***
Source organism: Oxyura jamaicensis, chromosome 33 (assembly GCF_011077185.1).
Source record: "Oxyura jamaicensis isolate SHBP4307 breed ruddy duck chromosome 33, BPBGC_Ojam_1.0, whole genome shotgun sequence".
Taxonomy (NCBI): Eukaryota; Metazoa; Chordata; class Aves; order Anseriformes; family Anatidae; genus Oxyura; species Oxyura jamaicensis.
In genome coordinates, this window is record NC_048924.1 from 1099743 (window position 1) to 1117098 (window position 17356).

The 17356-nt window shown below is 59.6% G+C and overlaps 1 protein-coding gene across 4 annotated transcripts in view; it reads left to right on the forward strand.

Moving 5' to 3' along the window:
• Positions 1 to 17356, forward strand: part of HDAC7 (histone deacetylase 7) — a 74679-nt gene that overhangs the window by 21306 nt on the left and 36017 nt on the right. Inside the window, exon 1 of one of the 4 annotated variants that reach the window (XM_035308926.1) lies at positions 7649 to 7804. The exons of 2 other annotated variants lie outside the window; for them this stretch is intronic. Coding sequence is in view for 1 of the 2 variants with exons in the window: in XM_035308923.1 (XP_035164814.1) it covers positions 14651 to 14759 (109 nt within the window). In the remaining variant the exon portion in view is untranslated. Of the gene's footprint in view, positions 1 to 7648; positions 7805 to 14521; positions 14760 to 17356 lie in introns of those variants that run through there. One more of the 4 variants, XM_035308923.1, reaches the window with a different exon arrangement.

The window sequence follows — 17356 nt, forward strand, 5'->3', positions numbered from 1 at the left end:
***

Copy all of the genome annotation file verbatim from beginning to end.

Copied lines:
Source organism: Oxyura jamaicensis, chromosome 33 (assembly GCF_011077185.1).
Source record: "Oxyura jamaicensis isolate SHBP4307 breed ruddy duck chromosome 33, BPBGC_Ojam_1.0, whole genome shotgun sequence".
Taxonomy (NCBI): Eukaryota; Metazoa; Chordata; class Aves; order Anseriformes; family Anatidae; genus Oxyura; species Oxyura jamaicensis.
In genome coordinates, this window is record NC_048924.1 from 1099743 (window position 1) to 1117098 (window position 17356).

The 17356-nt window shown below is 59.6% G+C and overlaps 1 protein-coding gene across 4 annotated transcripts in view; it reads left to right on the forward strand.

Moving 5' to 3' along the window:
• Positions 1 to 17356, forward strand: part of HDAC7 (histone deacetylase 7) — a 74679-nt gene that overhangs the window by 21306 nt on the left and 36017 nt on the right. Inside the window, exon 1 of one of the 4 annotated variants that reach the window (XM_035308926.1) lies at positions 7649 to 7804. The exons of 2 other annotated variants lie outside the window; for them this stretch is intronic. Coding sequence is in view for 1 of the 2 variants with exons in the window: in XM_035308923.1 (XP_035164814.1) it covers positions 14651 to 14759 (109 nt within the window). In the remaining variant the exon portion in view is untranslated. Of the gene's footprint in view, positions 1 to 7648; positions 7805 to 14521; positions 14760 to 17356 lie in introns of those variants that run through there. One more of the 4 variants, XM_035308923.1, reaches the window with a different exon arrangement.

The window sequence follows — 17356 nt, forward strand, 5'->3', positions numbered from 1 at the left end: